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Old 08-02-2004, 11:58 PM   #16
Zalight
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Yes it's possible to SC a rotary engine, ive only seen it once though and he was only running 8 psi. It was on a first gen, carburated RX-7, it was a centrifugal style SC. When i asked him how it worked he said it took a huge amout of work, mainly because everything had to be custom made. And yes we've already addressed the fuel consumption issue. It sux, but hey, it's the same as a V8 and there are plebty of people out there who will only swear by them. You know the type, 50-60 years old, constantly droning on about the Hemi.
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Old 08-02-2004, 11:59 PM   #17
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Yes it's possible to SC a rotary engine, ive only seen it once though and he was only running 8 psi. It was on a first gen, carburated RX-7, it was a centrifugal style SC. When i asked him how it worked he said it took a huge amout of work, mainly because everything had to be custom made. And yes we've already addressed the fuel consumption issue. It sux, but hey, it's the same as a V8 and there are plenty of people out there who will only swear by them. You know the type, 50-60 years old, constantly droning on about the Hemi.
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Old 08-02-2004, 11:59 PM   #18
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whoa... it submitted twice...
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Old 08-03-2004, 12:08 AM   #19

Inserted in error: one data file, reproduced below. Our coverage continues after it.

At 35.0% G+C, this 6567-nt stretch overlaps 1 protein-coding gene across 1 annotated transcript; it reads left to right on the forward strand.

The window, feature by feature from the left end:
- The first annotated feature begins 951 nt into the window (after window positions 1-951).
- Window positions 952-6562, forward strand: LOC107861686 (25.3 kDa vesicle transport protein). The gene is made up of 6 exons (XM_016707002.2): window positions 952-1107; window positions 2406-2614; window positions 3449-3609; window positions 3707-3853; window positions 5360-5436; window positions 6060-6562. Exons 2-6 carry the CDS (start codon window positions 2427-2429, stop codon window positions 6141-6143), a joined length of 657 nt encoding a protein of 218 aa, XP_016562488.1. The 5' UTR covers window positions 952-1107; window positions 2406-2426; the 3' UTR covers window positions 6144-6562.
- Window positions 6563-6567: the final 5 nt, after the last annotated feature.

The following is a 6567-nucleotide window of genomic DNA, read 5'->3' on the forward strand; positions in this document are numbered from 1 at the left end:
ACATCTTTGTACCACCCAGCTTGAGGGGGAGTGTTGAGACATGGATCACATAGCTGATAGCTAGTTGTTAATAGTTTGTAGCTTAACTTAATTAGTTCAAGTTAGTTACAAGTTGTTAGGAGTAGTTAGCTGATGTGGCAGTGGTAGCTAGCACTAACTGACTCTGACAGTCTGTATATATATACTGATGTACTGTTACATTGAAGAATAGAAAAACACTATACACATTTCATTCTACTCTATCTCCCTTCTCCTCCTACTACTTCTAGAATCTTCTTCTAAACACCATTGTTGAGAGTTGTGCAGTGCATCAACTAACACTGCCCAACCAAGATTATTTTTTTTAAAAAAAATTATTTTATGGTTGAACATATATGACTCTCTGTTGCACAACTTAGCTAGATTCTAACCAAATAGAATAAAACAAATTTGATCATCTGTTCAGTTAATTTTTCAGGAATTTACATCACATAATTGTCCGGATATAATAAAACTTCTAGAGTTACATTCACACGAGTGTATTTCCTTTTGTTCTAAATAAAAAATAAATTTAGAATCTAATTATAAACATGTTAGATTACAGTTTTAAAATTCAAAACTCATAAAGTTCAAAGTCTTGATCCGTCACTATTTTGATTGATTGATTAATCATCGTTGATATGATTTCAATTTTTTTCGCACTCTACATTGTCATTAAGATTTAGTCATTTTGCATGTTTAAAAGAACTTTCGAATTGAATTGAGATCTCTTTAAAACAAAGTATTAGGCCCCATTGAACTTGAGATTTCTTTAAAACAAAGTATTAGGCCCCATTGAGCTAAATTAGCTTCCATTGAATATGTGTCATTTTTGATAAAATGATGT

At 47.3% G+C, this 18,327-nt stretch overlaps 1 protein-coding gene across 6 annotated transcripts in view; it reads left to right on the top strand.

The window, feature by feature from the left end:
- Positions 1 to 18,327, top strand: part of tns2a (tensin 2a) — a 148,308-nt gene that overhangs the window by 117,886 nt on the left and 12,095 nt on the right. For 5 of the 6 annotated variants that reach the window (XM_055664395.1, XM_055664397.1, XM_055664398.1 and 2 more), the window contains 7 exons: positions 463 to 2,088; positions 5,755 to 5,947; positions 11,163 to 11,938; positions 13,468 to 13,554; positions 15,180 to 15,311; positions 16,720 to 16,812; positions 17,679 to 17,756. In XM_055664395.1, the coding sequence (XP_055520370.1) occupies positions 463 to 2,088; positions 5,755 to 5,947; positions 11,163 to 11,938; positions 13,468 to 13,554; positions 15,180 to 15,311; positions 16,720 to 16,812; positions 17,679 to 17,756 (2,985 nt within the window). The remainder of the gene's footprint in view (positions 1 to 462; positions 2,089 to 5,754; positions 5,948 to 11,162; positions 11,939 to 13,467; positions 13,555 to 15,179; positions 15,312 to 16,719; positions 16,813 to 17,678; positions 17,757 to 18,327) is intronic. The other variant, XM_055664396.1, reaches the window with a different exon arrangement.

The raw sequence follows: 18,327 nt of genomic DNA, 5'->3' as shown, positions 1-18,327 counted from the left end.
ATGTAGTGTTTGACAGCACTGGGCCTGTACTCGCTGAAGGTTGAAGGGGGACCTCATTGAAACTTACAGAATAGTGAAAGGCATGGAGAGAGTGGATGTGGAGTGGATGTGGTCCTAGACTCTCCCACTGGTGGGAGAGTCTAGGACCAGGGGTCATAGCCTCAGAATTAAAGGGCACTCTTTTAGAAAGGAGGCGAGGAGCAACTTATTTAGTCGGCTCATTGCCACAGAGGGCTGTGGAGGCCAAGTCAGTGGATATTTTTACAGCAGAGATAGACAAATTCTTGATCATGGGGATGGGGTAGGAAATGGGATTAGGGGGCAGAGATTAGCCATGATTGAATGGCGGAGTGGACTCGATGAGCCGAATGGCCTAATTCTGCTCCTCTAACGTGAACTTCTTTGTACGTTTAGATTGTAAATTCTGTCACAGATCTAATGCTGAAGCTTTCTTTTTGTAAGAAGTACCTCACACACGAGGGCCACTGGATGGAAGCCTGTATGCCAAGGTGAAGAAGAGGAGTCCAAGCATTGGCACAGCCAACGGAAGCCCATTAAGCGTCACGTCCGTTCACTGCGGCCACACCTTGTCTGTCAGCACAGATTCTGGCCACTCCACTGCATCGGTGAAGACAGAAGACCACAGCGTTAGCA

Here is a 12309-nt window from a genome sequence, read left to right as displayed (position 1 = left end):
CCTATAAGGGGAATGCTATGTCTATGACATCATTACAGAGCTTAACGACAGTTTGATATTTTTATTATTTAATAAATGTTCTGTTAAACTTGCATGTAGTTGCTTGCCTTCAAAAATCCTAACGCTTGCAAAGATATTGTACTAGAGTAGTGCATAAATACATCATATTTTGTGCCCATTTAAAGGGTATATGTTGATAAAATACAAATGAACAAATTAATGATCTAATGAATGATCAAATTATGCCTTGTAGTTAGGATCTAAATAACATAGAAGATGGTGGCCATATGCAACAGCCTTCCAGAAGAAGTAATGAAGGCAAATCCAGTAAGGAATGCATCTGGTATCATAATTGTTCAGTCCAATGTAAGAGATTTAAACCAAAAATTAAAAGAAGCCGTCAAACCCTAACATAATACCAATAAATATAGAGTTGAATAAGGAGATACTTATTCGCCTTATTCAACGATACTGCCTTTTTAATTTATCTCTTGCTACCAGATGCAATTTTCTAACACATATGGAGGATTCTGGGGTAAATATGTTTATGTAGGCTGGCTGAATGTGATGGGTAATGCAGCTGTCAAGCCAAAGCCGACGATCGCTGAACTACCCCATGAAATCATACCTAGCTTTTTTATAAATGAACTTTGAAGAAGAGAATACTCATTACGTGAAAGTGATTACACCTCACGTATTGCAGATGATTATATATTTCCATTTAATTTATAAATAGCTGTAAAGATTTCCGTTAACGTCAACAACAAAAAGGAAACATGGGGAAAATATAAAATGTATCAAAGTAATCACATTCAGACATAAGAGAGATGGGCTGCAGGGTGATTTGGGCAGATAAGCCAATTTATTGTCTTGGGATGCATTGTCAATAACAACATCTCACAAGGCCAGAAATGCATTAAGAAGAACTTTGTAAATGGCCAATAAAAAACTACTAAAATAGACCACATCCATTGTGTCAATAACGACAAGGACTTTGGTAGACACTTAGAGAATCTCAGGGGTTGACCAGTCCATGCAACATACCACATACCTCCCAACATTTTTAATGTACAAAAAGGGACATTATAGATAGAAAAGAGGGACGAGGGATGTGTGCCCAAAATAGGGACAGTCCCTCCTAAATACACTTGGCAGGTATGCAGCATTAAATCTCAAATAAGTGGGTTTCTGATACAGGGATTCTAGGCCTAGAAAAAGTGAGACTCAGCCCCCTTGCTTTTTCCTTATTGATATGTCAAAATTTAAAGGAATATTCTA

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Originally Posted by Zalight
Yes it's possible to SC a rotary engine, ive only seen it once though and he was only running 8 psi. It was on a first gen, carburated RX-7, it was a centrifugal style SC. When i asked him how it worked he said it took a huge amout of work, mainly because everything had to be custom made. And yes we've already addressed the fuel consumption issue. It sux, but hey, it's the same as a V8 and there are plebty of people out there who will only swear by them. You know the type, 50-60 years old, constantly droning on about the Hemi.

I always laugh at those idiots in the new 'hemi' dodge products...they dont even really have hemi-sphereical combustion chambers....WTF, it's not a hemi people WAKE UP (does Homer simpson crazy dance)
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Old 08-03-2004, 06:07 AM   #20
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now that I think of it, doesn't the 13b lose a lot of heat during each rotor cycle due to the high compression? If it does wouldn't it have cooling problems? i.e. massive radiator and intercooler.
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Old 08-03-2004, 07:34 AM   #21
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now that I think of it, doesn't the 13b lose a lot of heat during each rotor cycle due to the high compression? If it does wouldn't it have cooling problems? i.e. massive radiator and intercooler.